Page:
Gold Market Update

September 11, 2002

Hello everyone, this is Joe Foster with a Gold Market Update on Monday, September 9th, 2002. Our next Update will be on Monday, October 7th, 2002.

The gold price improved during the month of August, reversing the downtrend of the prior two months. Gold has gained $12.90 or 4.2% since our August 5th Update to close Friday at $319.90. The summer (June-August) is historically the weakest period of the year for fabrication demand. If past trends continue, gold demand will improve over the coming six months as jewelers replenish stocks during the holiday seasons of Ramadan and Christmas, the Indian wedding season, and the Chinese New Year. Seasonal demand has less influence over gold prices than investment demand, which depends largely on market forces such as currency valuations, interest rates, stock performance, and investor psychology. Japan was an important source of investment demand in the first half of the year, as the Japanese government withdrew their 100% backing of time deposits, replacing it with a 10 million yen ($80,000) guarantee. Many Japanese bought bullion as a hedge against a weak banking system. The Japanese government planned to further eliminate its 100% insurance on all other commercial bank deposits in April 2003. These plans were cancelled in August amid a declining stock market. Last week the Nikkei Stock Index sunk to nineteen-year lows. Japan's banks have large holdings of stocks in their portfolios, which causes market declines to erode their capital base. Some analysts had forecasted another boost to Japanese gold demand leading up to April 2003. While this date has now become a non-event, precipitous declines in the Nikkei and the decision to maintain current deposit insurance levels highlight the precarious health of the Japanese banking system. Against this backdrop, it is likely that Japanese investors will continue to search for alternatives to protect their wealth.

In our last update we alluded to the risk of deflation in the post-bubble U.S. economy. Below is a chart that plots the annual change in the Producer Price Index.

The PPI has now shown year-on-year declines for ten months. Except for a period following the 1998 Asian financial crisis, over the past fifteen years producer prices have never had such declines for more than two consecutive months. What makes this alarming is that the deflation in producer prices comes on the heels of the historic Fed rate cuts of 2001. What more can the Fed do to stimulate business? What will the Administration do?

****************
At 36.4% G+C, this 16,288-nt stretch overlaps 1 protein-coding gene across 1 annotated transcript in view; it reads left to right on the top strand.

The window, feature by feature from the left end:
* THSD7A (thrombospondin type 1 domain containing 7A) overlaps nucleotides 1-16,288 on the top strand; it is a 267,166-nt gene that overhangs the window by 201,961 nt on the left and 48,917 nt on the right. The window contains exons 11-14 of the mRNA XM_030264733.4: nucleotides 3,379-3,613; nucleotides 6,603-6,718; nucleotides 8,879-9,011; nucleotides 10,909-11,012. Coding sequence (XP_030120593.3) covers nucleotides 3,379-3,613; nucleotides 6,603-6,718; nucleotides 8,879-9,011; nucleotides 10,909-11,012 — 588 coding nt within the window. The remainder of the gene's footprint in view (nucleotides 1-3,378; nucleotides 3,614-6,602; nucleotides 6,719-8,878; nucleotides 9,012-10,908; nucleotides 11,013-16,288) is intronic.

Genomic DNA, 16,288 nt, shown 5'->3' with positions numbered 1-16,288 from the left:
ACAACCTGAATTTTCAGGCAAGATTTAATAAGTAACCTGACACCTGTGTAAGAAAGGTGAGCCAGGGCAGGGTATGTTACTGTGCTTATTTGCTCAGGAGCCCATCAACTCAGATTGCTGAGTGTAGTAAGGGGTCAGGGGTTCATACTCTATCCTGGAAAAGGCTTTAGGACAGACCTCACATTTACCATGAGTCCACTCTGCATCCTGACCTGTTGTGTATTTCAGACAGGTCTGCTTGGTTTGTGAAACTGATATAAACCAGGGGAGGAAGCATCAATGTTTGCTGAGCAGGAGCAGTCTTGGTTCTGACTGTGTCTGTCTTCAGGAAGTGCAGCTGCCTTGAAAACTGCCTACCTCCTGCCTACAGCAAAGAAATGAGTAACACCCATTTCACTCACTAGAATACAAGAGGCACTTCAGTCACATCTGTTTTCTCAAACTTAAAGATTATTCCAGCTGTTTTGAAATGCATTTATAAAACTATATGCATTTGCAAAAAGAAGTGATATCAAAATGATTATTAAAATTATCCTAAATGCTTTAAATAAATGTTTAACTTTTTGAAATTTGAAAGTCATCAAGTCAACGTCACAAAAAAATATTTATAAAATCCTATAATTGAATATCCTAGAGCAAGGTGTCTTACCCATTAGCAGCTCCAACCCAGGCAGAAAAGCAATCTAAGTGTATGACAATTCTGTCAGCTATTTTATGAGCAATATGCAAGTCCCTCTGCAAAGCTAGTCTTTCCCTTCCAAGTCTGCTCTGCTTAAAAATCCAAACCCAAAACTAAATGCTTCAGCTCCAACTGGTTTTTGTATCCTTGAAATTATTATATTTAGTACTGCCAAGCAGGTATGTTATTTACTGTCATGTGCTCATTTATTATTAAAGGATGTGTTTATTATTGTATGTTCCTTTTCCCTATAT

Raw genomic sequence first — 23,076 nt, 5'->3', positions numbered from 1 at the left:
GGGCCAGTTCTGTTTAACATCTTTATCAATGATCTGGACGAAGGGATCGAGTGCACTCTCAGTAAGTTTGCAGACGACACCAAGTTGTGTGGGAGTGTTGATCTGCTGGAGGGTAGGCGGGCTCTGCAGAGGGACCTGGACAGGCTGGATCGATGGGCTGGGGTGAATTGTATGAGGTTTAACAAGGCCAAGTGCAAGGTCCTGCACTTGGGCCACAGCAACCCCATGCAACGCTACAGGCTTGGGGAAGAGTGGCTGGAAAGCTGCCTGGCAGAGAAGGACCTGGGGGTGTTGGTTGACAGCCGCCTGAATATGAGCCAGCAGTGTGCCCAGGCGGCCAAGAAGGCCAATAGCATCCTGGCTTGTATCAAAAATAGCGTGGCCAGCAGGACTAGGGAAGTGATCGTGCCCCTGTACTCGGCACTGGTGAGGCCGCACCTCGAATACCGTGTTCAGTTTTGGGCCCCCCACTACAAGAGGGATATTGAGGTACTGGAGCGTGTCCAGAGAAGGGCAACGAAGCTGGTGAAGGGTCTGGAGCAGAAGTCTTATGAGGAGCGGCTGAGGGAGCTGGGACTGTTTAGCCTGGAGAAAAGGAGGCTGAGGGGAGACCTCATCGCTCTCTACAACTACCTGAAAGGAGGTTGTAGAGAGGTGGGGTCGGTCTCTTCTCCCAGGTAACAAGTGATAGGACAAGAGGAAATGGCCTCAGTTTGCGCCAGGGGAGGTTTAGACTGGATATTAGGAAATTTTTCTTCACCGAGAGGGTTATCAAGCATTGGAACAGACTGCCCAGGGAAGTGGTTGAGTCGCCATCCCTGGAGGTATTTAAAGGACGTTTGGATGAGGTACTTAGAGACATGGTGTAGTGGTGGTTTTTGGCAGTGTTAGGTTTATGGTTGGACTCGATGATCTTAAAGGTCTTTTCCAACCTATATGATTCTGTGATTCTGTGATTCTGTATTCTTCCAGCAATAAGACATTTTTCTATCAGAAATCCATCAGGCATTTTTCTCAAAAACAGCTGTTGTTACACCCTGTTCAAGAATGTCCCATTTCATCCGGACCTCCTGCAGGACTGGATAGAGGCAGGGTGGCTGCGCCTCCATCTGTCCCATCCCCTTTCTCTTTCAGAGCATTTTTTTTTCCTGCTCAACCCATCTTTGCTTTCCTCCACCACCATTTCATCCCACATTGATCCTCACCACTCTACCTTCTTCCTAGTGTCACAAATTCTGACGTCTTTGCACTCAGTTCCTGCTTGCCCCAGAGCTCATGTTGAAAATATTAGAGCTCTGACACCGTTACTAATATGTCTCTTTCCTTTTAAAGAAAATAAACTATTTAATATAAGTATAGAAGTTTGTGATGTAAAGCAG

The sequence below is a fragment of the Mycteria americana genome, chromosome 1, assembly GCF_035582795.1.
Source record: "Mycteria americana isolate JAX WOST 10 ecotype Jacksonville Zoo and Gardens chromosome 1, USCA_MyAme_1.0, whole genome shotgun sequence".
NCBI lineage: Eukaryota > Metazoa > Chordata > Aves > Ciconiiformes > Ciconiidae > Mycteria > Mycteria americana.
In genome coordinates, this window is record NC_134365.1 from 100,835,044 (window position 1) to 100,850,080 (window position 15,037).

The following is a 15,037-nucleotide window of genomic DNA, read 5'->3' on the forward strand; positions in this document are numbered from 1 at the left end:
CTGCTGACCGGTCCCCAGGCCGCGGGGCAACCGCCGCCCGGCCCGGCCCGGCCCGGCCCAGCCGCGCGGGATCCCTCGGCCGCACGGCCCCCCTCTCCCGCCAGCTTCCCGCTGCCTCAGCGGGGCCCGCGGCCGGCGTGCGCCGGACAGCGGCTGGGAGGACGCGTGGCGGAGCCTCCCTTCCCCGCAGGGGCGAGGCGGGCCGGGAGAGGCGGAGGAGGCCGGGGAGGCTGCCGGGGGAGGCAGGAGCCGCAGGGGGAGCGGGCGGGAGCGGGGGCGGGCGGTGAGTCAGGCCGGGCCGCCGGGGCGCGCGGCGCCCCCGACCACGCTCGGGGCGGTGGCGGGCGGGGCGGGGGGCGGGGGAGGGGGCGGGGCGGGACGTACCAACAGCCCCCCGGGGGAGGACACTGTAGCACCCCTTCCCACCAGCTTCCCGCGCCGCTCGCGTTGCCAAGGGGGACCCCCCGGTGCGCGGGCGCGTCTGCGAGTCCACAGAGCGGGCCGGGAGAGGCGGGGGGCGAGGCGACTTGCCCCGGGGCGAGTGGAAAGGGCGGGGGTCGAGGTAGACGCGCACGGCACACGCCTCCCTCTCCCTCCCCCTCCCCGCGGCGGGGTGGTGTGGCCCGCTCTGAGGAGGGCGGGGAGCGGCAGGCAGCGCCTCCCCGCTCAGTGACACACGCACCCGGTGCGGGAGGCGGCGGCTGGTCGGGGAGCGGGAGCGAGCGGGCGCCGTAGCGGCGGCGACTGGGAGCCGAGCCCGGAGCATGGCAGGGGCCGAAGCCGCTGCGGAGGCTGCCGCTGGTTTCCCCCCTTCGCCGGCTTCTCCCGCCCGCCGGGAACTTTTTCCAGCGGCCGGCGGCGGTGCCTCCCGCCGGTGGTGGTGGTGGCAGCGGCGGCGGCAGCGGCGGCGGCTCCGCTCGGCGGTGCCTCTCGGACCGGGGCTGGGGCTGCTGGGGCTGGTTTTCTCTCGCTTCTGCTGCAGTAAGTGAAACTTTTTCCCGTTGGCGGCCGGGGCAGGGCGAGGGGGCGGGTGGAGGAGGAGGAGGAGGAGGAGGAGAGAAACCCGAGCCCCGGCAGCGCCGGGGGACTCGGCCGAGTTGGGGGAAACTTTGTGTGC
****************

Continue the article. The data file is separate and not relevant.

While the PPI has been contracting, the Consumer Price Index has been growing at a rate of between 1% and 2% per annum.

Despite this, consumers are starting to display deflationary behavior. Automotive sales skyrocketed in October 2001, then again in July 2002 in response to 0% financing. In a nation hooked on credit, the only thing better than debt is free debt. Consumers are learning to wait for price concessions. This has onerous implications for the profitability of U.S. corporations, already having difficulty competing internationally due to the strong dollar, and now facing new price sensitivity domestically. There are no recent examples of CPI deflation in the U.S. and it is too early to tell whether a deflationary period of the magnitude experienced in the 1930's is a possibility. Bank failures rocked consumer confidence in the wake of the 1929 stock market crash. In the modern economy, debt levels are high, but exposure to debt is spread amongst a myriad of financial institutions and corporations, not just banks. Modern policy makers are more proactive than their 30's counterparts. Banks appear healthy, although we believe that their derivatives exposure with a notional value measured in the trillions of dollars poses a risk that is difficult to quantify. While most of us remember the role gold and gold shares played in the 1970's as a hedge against inflation, less well known is gold as a deflation hedge. Prior to World War II, Homestake Mining was the blue chip gold stock of the NYSE. From September 1931 to August 1938, the split-adjusted share price of Homestake rose from $0.49 to $2.65. Excessive levels of inflation and deflation are both symptoms of an economy that is out of balance and a monetary system that is unable to accomplish its goals of stable prices and steady growth. Most asset classes perform poorly under such conditions, whereas gold tends to attract investors globally as a monetary alternative and as a tangible asset with intrinsic value.

Seventy-five percent of all gold in circulation has been extracted since 1910

Gold Eagle twitter                Like Gold Eagle on Facebook